Aven Colony Xbox One review: Survive the perils of interstellar colonization in this sci-fi city builder

Aven Colony takes the city building genre into space. But does this game reach for the stars, or fall into a black hole?

After the success of Cities: Skylines on Xbox One, I've found myself enamored with the city-sim genre ever since. I've previously written about Surviving Mars, which is an in-development space city builder heading to Xbox One, from the same publisher as Cities: Skylines. I've also previously reviewed Planetbase, which is a modest take on what it might be like to attempt to build a colony on another planet, complete with all the hazards you might expect with space faring.

I found Planetbase to be an addictive title in short bursts but found the lack of creativity possible in the game to be a little frustrating. Thus, I had high hopes for Aven Colony to achieve where Planetbase didn't. Aven Colony is now available for Xbox One and PC, and while it's invariably deeper than Planetbase, it's certainly not perfect.

Aven Colony: What you'll like

In Aven Colony, your task is to set up and survive on various types of alien planets. There's a lot of gorgeous sci-fi art work to be found in the game, from alien tundras, to extra terrestrial jungles, and majestic, exoplanet deserts. Sci-fi fans will be in for a visual treat, particularly if you like giant sandworms as seen in Dune.

Aven Colony has sandbox modes, and also a series of campaign levels with light-hearted humor and some rudimentary alien-artifact hunting plot points. The campaign will teach you about Aven Colony's deep and varied mechanics, while injecting some interstellar context into the mix. Aven Colony's campaign isn't going to win it any Oscars, but it's a relatively interesting way to learn the game, and hey, easy gamerscore.

What will give Aven Colony its longevity is the sandbox mode, which grants full access to all the game's features and systems for building your very own space colony.

While Aven Colony is a city-builder, it also has strategic elements owing to the generally hazardous nature of space colonization. You have to ensure your colonists are provided with adequate food, oxygen, and water, first and foremost, with entertainment, employment, and health coming in later on.

The primary resources in Aven Colony are excavated from mines, such as iron, and some sci-fi minerals like zorium. Different materials allow you to craft different things, such as food types, medicine, and all-important nanites, which are a type of synthetic robot swarm responsible for forming buildings.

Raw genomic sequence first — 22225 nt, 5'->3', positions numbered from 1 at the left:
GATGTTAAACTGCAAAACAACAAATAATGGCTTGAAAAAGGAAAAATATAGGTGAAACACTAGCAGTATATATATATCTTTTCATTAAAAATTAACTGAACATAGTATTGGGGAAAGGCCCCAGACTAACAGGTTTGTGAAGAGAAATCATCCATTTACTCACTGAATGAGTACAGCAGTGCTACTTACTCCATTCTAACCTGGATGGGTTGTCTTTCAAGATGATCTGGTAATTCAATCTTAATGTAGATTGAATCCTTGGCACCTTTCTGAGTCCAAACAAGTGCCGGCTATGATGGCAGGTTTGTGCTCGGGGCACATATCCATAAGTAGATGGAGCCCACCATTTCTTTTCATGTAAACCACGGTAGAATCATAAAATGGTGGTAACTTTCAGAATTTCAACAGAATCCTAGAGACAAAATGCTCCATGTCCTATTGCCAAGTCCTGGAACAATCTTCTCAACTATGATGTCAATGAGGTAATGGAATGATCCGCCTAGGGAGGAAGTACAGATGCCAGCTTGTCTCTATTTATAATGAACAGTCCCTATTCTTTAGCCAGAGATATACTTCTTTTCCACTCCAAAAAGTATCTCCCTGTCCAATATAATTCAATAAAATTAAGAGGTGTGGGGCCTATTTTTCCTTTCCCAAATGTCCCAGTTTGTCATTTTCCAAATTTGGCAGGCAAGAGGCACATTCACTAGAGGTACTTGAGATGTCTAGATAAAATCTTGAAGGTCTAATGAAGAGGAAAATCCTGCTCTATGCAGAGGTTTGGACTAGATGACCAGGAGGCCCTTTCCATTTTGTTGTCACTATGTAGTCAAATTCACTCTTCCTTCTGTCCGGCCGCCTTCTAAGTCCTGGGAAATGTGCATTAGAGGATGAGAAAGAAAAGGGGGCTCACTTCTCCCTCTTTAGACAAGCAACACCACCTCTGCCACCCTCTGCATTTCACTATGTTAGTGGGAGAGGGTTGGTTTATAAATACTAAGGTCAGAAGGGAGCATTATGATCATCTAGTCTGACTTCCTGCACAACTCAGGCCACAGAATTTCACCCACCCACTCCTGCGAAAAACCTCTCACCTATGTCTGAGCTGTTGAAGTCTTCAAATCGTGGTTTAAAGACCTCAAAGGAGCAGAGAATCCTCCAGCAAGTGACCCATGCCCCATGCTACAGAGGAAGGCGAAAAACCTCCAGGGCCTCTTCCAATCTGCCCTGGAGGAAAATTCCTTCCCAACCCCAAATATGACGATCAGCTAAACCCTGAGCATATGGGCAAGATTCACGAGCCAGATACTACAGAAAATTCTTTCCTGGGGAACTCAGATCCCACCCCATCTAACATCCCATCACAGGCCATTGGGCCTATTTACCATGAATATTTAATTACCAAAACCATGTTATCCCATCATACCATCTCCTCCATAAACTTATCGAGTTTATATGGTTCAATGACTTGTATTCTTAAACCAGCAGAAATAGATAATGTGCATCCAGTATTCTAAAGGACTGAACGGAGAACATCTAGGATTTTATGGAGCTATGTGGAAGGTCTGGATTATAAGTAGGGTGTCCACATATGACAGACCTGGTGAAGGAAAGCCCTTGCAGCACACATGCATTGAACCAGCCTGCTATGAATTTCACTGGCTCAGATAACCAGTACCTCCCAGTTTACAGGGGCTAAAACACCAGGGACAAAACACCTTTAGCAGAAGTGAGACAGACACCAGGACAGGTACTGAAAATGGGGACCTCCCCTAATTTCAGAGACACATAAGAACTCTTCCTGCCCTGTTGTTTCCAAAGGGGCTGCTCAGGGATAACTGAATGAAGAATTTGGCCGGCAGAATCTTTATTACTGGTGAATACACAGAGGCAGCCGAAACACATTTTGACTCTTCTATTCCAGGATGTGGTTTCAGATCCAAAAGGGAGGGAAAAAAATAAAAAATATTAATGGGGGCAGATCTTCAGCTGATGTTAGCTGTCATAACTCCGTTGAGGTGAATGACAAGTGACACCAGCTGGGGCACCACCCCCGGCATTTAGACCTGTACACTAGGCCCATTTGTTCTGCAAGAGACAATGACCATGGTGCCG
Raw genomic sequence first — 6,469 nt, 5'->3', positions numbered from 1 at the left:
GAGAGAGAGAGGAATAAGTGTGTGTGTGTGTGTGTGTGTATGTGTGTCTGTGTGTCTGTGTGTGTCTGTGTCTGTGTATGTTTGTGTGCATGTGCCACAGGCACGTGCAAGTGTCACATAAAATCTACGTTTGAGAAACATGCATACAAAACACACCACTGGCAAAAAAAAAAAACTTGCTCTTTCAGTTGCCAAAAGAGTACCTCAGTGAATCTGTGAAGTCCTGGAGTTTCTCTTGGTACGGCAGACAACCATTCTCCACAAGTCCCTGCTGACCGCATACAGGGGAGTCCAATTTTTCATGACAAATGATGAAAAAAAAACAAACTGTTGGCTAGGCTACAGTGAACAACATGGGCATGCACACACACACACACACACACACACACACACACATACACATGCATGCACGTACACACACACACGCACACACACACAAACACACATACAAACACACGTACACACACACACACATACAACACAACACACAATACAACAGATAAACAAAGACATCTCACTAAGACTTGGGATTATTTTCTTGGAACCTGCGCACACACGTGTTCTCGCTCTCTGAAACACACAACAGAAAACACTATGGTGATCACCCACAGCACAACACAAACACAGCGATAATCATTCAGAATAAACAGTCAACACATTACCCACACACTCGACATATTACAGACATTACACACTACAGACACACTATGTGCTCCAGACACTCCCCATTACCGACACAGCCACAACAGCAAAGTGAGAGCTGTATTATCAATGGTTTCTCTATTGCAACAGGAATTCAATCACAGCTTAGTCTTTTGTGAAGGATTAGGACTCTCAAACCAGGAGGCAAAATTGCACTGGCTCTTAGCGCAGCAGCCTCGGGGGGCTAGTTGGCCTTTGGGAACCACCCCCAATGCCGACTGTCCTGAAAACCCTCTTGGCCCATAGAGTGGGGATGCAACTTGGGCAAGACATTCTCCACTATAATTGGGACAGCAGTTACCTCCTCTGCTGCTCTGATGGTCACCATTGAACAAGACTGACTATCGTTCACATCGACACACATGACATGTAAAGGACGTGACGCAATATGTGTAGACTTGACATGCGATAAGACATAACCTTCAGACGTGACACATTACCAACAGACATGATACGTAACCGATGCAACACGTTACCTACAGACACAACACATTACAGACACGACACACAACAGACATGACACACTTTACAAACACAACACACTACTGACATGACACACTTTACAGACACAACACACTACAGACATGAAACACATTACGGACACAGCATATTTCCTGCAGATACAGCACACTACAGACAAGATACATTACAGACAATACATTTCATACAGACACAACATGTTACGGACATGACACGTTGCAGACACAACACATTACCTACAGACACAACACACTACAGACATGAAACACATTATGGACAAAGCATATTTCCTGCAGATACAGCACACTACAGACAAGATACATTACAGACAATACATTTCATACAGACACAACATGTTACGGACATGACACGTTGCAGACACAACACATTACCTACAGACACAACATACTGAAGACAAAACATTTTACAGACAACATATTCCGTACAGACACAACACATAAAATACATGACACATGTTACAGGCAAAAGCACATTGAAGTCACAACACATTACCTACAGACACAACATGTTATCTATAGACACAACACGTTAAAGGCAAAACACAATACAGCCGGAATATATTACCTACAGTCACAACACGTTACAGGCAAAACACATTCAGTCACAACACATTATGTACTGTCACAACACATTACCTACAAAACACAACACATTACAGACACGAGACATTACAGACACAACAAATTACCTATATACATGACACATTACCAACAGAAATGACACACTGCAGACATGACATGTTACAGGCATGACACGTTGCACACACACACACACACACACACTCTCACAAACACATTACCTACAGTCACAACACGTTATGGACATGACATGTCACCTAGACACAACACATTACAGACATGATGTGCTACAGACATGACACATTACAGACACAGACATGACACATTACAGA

Aven Colony

Aven Colony (Image credit: Team17)

As your colony grows, you'll be able to build space ports to trade for materials and other products that might be hard to find on your existing planet, in addition to handling immigration to help build your population. People don't like having babies in space, apparently.

Eventually you'll even be able to build an expedition center, which allows you to explore the outskirts of your planet in a separate mini-game. On the expedition map, you can find supplies, resources, and even alien artifacts, which grant special bonuses and abilities to your colony, such as a large energy overshield.

Aven Colony has pretty fun gameplay. You'll construct square bases on a grid, essentially, and your job is to manage the flow of colonists as they move from home, work, and recreation, while ensuring they have adequate resources and health.

Aven Colony: What you won't like

The game throws curveballs like bad weather (limiting farm production), alien spores (that erode your base), and even toxic gas clouds (that choke your air-intake systems) to keep you on your toes, but it won't be long until you settle into an almost mindless pattern of knowing what to build, when and where to account for every potential problem.

There simply isn't enough dynamism in Aven Colony's overall gameplay to make it interesting over long periods of time. Once you realize you have to build farms on grassy areas, build oxygen filters and residences every few grid squares, and cover the place in lightning rods and anti-alien spore turrets, there's not much more to gameplay, sadly.

You could probably say the same about most city-building games, but Aven Colony doesn't really give you the tools to get creative, either, which would have made up for the repetitive simulation gameplay. Most bases will follow the same sorts of construction patterns, due to the game's relatively constrained systems and lack of building choices.

Aven Colony maintains a solid frame rate even when your colony grows to larger sizes, but the trade off on Xbox One is some fairly aggressive resolution and texture scaling that can be a little jarring at times, but it's hardly what I'd call a deal breaker.

Final thoughts

Aven Colony is a capable sci-fi city-builder with great visuals and satisfying gameplay systems. The different alien landscapes do provide some welcome variety, but you'll exhaust Aven Colony's gameplay mechanics fairly quickly, but considering the game costs only $30, I think it's a fair price for the overall package.


  • Fun sci-fi construction gameplay.
  • Great art and visuals.
  • Well priced at $30.


  • Gameplay can get repetitive.

Aven Colony is a solid sci-fi city builder over all, and while it's a bit thin on management mechanics, fans of the genre will enjoy what it has to offer.

Jez Corden
Co-Managing Editor

Jez Corden is a Managing Editor at Windows Central, focusing primarily on all things Xbox and gaming. Jez is known for breaking exclusive news and analysis as relates to the Microsoft ecosystem while being powered by tea. Follow on Twitter @JezCorden and listen to his XB2 Podcast, all about, you guessed it, Xbox!